The metal part was peeled off and used to stamp out additional metal records, which in turn were used in a press to create vinyl records!
The Impact of Jugoton
The exhibition was also full of interesting stories and descriptions. Luckily, they already include an English version of the text, so we can share some of them with you here:
Contrary to our belief, the communist party let Jugoton license and import music from the west freely. Elvis Presley's first single was released in 1954 state-side but in 1960 Jugoton already released a compilation album a mere six years later.
Occurrences like this were fairly common and the nation was introduced to the sounds of rock, blues, and jazz as much as in any western country. Indeed, state-sponsored recordings included popular, alternative and rock music without an attempt to stifle the creative output of the young generation.
This was in sharp contrast with our preconceptions! It's now much easier to understand how the general music taste of the nation evolved to be so diverse and favorable to small genres and releases.
It was very inspiring to see how the engineers of the day solved challenges in making and reproducing music. What struck us as particularly interesting was the concentration of talent at one place - Jugoton combined experts in recording, mixing, mastering as well as more general electronics and machinery experts, all the while combined with very specialized skilled workers in duplication and quality assurance.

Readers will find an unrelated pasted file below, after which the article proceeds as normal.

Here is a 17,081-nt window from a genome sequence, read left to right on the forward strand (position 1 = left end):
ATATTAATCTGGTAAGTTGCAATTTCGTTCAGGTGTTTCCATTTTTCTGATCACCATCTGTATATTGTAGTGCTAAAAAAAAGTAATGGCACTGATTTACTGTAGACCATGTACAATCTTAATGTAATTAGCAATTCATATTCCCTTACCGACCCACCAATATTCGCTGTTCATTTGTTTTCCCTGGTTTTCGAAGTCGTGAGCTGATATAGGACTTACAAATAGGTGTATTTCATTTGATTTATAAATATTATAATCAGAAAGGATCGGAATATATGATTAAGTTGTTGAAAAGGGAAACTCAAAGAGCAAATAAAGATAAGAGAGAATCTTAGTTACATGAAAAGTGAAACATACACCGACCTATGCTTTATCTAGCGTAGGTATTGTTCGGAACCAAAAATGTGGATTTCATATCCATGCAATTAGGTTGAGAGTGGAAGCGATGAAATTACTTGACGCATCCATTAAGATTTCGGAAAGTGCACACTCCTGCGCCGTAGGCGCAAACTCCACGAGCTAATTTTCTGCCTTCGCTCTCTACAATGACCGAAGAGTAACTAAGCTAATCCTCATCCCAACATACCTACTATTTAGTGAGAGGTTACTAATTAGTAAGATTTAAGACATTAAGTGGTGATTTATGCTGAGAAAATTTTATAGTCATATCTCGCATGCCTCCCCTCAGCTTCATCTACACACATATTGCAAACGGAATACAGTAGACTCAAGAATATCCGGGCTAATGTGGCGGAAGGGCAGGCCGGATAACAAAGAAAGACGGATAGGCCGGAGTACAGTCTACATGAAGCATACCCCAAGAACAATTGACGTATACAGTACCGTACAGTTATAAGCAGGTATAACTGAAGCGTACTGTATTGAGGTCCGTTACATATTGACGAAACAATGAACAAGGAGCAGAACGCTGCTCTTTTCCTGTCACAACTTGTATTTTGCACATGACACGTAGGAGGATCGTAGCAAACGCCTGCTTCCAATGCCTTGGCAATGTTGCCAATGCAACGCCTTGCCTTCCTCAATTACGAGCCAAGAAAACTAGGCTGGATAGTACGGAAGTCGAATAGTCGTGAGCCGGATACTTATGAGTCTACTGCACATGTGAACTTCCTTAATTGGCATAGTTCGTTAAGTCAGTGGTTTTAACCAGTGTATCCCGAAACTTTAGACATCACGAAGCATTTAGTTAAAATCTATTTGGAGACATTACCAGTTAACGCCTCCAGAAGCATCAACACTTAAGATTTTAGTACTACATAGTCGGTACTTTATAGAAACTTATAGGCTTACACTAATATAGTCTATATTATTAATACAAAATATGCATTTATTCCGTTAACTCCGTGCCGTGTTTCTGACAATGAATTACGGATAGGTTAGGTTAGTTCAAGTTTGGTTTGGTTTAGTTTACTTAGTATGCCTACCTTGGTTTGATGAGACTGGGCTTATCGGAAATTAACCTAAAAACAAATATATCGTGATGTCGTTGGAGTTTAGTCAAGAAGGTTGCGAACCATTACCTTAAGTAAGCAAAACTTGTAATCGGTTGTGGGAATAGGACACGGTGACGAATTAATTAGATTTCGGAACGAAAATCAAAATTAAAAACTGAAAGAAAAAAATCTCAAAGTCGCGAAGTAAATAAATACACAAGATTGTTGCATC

With this level of commitment and concentration of talent, it was possible to record one day and receive a finished record that would play on your gramophone in just a matter of days without rushing the process.
And this resonates with what we are trying to do at Distopik, the company behind mix:analog. We want to employ experts in electronics, software and music production and let the ideas proliferate between all of them. To build bridges between different aspects of the industry and make products only possible through intense collaboration of different views and specializations.